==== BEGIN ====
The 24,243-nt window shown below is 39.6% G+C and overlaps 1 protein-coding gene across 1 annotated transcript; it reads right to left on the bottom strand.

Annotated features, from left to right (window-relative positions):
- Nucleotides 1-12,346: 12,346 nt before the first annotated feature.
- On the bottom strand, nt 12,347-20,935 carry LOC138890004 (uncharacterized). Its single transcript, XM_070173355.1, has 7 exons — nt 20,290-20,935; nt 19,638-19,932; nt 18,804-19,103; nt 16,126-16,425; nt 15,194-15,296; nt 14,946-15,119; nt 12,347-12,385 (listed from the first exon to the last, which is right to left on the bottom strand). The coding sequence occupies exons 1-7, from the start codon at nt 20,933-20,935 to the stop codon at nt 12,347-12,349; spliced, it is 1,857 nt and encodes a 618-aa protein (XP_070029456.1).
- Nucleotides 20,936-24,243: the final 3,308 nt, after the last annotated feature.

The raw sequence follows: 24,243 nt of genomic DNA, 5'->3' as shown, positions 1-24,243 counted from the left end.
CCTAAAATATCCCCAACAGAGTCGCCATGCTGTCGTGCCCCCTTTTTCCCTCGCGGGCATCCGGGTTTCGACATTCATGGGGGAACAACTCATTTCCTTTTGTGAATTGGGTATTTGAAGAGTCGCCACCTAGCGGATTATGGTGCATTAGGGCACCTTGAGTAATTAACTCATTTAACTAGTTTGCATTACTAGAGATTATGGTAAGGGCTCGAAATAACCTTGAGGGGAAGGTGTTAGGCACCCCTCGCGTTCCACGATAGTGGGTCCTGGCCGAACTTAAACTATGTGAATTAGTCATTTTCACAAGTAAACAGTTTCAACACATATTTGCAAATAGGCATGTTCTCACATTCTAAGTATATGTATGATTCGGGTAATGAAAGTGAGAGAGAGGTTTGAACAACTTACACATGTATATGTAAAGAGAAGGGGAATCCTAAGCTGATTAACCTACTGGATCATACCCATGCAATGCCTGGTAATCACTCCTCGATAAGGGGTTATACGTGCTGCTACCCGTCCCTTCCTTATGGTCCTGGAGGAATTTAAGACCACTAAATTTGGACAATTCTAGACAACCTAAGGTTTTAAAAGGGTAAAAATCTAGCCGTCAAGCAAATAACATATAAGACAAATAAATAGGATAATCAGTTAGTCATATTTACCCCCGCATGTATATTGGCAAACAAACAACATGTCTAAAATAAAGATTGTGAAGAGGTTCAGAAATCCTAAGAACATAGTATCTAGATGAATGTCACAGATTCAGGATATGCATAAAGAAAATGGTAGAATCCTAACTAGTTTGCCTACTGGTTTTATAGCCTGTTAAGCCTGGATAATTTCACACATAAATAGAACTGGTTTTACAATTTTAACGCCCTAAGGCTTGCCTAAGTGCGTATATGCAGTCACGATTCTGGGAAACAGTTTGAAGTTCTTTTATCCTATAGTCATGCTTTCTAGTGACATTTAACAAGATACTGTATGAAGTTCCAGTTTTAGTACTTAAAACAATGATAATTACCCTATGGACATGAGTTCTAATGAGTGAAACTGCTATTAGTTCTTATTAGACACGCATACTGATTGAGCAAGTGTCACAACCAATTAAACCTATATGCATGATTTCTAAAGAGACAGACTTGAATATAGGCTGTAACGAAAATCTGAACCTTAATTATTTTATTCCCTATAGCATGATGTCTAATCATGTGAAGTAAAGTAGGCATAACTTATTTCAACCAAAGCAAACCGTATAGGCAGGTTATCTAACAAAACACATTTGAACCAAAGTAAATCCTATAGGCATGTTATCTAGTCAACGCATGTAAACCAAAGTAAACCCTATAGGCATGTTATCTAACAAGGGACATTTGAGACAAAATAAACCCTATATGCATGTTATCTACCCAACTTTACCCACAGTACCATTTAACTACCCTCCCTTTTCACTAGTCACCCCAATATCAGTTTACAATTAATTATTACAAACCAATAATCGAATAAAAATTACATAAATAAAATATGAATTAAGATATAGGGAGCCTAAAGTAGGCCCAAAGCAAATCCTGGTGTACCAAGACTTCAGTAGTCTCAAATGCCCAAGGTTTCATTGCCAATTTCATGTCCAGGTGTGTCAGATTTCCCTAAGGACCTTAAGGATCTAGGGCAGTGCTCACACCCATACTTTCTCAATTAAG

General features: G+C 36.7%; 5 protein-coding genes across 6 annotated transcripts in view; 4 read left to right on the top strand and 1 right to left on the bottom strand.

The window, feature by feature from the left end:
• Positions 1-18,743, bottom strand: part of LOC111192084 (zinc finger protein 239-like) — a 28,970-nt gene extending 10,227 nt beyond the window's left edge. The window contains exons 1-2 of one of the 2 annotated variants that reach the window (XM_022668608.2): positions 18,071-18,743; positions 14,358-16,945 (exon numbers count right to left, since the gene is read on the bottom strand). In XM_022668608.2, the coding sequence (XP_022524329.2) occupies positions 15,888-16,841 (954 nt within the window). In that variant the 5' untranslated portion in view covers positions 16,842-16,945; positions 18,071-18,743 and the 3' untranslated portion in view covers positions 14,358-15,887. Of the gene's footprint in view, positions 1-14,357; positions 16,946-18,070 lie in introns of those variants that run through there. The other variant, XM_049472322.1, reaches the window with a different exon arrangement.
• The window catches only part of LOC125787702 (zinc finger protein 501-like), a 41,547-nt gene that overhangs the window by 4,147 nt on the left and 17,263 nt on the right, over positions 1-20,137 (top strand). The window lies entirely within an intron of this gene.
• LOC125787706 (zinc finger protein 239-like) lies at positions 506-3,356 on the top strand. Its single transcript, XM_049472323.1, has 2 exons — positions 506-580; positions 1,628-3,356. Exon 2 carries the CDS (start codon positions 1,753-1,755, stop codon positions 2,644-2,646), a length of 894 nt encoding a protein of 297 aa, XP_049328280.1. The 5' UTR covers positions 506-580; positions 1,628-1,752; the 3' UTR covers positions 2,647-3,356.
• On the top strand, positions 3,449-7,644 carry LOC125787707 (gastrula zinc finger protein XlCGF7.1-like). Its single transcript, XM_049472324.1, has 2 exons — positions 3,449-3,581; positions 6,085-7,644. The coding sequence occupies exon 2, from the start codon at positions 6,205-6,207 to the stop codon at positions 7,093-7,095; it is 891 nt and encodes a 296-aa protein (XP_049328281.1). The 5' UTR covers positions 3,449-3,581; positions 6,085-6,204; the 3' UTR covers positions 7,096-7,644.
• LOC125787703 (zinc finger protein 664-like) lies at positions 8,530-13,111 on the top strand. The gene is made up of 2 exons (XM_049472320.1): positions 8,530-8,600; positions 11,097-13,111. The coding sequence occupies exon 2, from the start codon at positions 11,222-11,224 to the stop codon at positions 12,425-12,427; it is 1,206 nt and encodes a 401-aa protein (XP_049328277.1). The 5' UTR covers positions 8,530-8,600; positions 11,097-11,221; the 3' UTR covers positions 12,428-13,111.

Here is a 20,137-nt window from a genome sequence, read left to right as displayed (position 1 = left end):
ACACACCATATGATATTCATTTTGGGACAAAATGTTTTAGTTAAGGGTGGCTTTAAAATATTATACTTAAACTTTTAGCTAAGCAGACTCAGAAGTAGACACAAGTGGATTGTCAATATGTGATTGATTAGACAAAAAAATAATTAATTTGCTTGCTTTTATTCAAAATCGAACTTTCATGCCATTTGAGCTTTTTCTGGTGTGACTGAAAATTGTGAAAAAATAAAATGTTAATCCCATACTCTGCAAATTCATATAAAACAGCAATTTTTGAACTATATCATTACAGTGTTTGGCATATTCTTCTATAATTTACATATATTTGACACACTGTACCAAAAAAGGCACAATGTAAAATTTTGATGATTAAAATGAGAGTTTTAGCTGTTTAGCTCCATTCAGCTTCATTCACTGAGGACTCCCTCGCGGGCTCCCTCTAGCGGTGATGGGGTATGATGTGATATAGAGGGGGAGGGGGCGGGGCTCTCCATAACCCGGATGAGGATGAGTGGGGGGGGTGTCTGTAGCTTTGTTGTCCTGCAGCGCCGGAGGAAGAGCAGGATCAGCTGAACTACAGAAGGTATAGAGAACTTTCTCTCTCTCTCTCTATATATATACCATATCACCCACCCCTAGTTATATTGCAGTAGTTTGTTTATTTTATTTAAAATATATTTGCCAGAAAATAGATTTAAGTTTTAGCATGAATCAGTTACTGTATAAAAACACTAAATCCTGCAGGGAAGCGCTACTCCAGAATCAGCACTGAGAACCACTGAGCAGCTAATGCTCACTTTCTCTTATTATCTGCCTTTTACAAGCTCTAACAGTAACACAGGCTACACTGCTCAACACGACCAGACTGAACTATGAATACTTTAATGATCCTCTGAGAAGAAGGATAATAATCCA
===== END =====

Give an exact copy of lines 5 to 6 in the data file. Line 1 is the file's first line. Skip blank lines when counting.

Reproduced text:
- Nucleotides 20,936-24,243: the final 3,308 nt, after the last annotated feature.

The raw sequence follows: 24,243 nt of genomic DNA, 5'->3' as shown, positions 1-24,243 counted from the left end.